It really ought to be named Grandma Figge Fox, because these days, in my mother's century year, I'm impelled to self-examine.
I realized this morning, and am taken aback by the discovery, that she and I share the same yen for many friends held at arm's length. In her last two decades (she died at 96) she had a huge cyber audience, with whom she shared iris lore and also genealogy tips. They have a fancy name for this now, "Social Media."
I had tried to point out how much time she was spending in front of the computer versus in physical activity that might improve her health, but she kept on spending hours and hours, monitoring list servs and responding to emails. When I was a kid, she spent those hours and hours on the phone, hardly ever seeing the people she talked to, because she simply did not make time for many social occasions that did not involve my father's work, but keeping up with those contacts on the phone. I remember being jealous and wishing she would get off the phone and talk to me.
Now I spend hours and hours, even though I am "retired," responding to business friends, linking up to more people by blogging, using Linked In, Twittering, and now even using Facebooking. These hours weren't available when I was working a 45-50 hour week. And it's revealing that Facebook is my least favorite Social Media. That's because I consider it the "least businessy." In my value system, as in my mother's, "work" should take priority over "fun," and the ideal way to spend time is to do work things that are also somewhat fun.
So I work on church committee's, where the emphasis is 'work' and the camadarie only a side benefit.
I eagerly spend time on LinkedIn, because I "feel called" to try to be a conduit for people who need to network with folks I know. Because I have written about biz people for more than 22 years, I "know," i.e. have had contact with, lots of people, and sometimes I can be really useful.
And my business blog, Princeton Comment, is a blatant example of fun combined with business, and of wanting a readership audience of "friends" who are not close friends, but "pass the time and pleasant chatter" friends. Every month I collect more business cards and spend an hour or so adding them to my blog circulation list.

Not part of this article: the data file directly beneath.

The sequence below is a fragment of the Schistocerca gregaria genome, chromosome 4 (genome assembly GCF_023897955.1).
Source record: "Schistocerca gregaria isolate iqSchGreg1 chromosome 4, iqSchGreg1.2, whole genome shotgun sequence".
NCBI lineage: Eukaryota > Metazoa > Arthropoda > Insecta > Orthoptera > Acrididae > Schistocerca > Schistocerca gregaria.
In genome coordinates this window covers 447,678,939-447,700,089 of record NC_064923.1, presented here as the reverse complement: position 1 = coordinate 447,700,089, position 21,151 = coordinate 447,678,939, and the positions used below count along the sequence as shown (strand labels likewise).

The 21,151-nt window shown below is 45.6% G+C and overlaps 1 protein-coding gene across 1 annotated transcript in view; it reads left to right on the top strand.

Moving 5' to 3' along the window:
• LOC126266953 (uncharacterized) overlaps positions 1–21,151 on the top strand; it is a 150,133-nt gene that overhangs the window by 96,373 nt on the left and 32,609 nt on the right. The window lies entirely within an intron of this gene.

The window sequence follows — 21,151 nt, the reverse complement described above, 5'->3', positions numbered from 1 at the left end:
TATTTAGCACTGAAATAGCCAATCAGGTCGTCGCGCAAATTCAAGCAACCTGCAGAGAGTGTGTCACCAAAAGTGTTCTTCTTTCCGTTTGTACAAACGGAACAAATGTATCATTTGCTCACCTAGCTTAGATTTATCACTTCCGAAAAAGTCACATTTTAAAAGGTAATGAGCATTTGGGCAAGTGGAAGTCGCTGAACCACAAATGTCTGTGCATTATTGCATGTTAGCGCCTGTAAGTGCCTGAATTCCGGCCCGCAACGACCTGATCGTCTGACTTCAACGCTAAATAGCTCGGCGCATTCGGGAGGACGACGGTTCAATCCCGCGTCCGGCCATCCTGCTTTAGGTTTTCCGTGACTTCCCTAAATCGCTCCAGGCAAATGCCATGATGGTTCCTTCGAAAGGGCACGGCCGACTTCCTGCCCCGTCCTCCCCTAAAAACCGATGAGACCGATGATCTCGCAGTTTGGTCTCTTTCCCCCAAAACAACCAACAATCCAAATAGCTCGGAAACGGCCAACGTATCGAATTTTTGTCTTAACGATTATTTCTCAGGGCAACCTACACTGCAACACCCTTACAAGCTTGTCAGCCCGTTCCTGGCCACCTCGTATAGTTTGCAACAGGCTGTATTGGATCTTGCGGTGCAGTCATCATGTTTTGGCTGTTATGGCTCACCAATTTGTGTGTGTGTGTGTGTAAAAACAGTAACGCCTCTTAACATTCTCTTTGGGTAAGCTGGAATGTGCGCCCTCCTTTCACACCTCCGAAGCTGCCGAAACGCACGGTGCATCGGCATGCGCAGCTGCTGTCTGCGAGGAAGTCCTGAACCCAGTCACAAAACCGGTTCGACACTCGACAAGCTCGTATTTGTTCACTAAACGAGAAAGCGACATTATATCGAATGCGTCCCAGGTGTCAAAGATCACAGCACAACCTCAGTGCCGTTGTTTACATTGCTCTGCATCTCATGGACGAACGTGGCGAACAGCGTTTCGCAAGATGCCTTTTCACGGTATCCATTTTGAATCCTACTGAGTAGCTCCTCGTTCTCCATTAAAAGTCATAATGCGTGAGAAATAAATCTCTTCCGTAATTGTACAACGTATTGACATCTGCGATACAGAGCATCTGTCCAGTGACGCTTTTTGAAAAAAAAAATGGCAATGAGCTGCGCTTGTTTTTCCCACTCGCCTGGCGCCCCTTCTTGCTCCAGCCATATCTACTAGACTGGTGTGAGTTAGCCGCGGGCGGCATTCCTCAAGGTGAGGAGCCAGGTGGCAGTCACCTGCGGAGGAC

This personal quirk of mine -- to desire a lot of acquaintences but hold them at arm's length -- dates back even to college, when I was president of Duke's dance club. I "governed" the club, not with meetings, but with upbeat, cheery-and-exhorting newsletters, duplicated 12 times. I'd go from dorm to dorm and post them on the bulletin board. If you wanted to know when your rehearsals were, you checked the board. My actual real friends and buddies were always asking "why can't you go to the movies with us?" and I rarely could, because I devoted my time to "work," i.e. dancing.
I had a similar experience in high school, with my MerrieLander Girl Scout friends, but that's another journal entry.
My mother did have a few really close friends. And now, so do I. And I'm trying to reach out to those school chums and remaining friends who have been there for me even when I was "too busy" for them.
"When are you going to write that book?" they prod.
"When are you going to get up from the computer and go to the gym?" I ask myself.
Do I walk away from the "social media" and write my book, go to the gym, pull those weeds, go to lunch with all who ask?
No answer yet.